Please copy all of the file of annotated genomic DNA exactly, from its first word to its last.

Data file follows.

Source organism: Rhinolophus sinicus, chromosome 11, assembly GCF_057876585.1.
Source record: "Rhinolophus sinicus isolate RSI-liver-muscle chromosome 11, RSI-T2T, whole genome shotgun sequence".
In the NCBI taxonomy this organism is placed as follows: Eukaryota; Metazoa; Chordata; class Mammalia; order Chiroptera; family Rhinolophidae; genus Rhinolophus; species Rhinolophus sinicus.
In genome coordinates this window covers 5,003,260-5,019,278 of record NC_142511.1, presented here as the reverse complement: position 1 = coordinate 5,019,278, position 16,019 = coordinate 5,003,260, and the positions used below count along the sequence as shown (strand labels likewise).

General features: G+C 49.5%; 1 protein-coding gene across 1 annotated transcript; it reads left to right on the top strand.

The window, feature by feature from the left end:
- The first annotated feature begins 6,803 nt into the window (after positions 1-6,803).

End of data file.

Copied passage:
Source organism: Rhinolophus sinicus, chromosome 11, assembly GCF_057876585.1.
Source record: "Rhinolophus sinicus isolate RSI-liver-muscle chromosome 11, RSI-T2T, whole genome shotgun sequence".
In the NCBI taxonomy this organism is placed as follows: Eukaryota; Metazoa; Chordata; class Mammalia; order Chiroptera; family Rhinolophidae; genus Rhinolophus; species Rhinolophus sinicus.
In genome coordinates this window covers 5,003,260-5,019,278 of record NC_142511.1, presented here as the reverse complement: position 1 = coordinate 5,019,278, position 16,019 = coordinate 5,003,260, and the positions used below count along the sequence as shown (strand labels likewise).

General features: G+C 49.5%; 1 protein-coding gene across 1 annotated transcript; it reads left to right on the top strand.

The window, feature by feature from the left end:
- The first annotated feature begins 6,803 nt into the window (after positions 1-6,803).